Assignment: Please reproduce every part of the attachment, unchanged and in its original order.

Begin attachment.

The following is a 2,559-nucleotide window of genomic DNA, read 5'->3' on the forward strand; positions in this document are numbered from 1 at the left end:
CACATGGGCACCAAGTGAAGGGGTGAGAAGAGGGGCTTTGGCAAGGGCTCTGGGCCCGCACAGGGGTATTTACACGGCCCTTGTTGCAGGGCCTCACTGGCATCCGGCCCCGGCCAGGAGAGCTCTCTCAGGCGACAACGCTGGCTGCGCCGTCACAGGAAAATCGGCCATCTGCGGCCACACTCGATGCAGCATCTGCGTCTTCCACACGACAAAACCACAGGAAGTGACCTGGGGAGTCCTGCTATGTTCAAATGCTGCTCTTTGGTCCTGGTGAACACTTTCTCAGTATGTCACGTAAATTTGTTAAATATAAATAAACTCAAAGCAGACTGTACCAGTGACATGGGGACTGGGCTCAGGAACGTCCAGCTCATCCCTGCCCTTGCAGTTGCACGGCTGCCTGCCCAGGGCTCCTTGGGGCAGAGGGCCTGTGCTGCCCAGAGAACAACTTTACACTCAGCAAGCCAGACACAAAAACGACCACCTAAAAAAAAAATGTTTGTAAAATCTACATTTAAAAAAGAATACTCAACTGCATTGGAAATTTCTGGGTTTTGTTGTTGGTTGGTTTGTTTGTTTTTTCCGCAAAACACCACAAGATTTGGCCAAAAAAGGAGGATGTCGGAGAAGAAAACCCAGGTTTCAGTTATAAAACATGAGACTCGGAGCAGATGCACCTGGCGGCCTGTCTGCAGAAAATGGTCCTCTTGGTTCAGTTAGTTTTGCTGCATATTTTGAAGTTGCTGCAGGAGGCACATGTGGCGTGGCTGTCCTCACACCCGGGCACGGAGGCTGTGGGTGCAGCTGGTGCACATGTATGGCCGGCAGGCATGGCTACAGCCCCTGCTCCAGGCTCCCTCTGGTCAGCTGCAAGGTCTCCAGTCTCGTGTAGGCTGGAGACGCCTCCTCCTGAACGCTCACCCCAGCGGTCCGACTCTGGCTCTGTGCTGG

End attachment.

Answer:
The following is a 2,559-nucleotide window of genomic DNA, read 5'->3' on the forward strand; positions in this document are numbered from 1 at the left end:
CACATGGGCACCAAGTGAAGGGGTGAGAAGAGGGGCTTTGGCAAGGGCTCTGGGCCCGCACAGGGGTATTTACACGGCCCTTGTTGCAGGGCCTCACTGGCATCCGGCCCCGGCCAGGAGAGCTCTCTCAGGCGACAACGCTGGCTGCGCCGTCACAGGAAAATCGGCCATCTGCGGCCACACTCGATGCAGCATCTGCGTCTTCCACACGACAAAACCACAGGAAGTGACCTGGGGAGTCCTGCTATGTTCAAATGCTGCTCTTTGGTCCTGGTGAACACTTTCTCAGTATGTCACGTAAATTTGTTAAATATAAATAAACTCAAAGCAGACTGTACCAGTGACATGGGGACTGGGCTCAGGAACGTCCAGCTCATCCCTGCCCTTGCAGTTGCACGGCTGCCTGCCCAGGGCTCCTTGGGGCAGAGGGCCTGTGCTGCCCAGAGAACAACTTTACACTCAGCAAGCCAGACACAAAAACGACCACCTAAAAAAAAAATGTTTGTAAAATCTACATTTAAAAAAGAATACTCAACTGCATTGGAAATTTCTGGGTTTTGTTGTTGGTTGGTTTGTTTGTTTTTTCCGCAAAACACCACAAGATTTGGCCAAAAAAGGAGGATGTCGGAGAAGAAAACCCAGGTTTCAGTTATAAAACATGAGACTCGGAGCAGATGCACCTGGCGGCCTGTCTGCAGAAAATGGTCCTCTTGGTTCAGTTAGTTTTGCTGCATATTTTGAAGTTGCTGCAGGAGGCACATGTGGCGTGGCTGTCCTCACACCCGGGCACGGAGGCTGTGGGTGCAGCTGGTGCACATGTATGGCCGGCAGGCATGGCTACAGCCCCTGCTCCAGGCTCCCTCTGGTCAGCTGCAAGGTCTCCAGTCTCGTGTAGGCTGGAGACGCCTCCTCCTGAACGCTCACCCCAGCGGTCCGACTCTGGCTCTGTGCTGG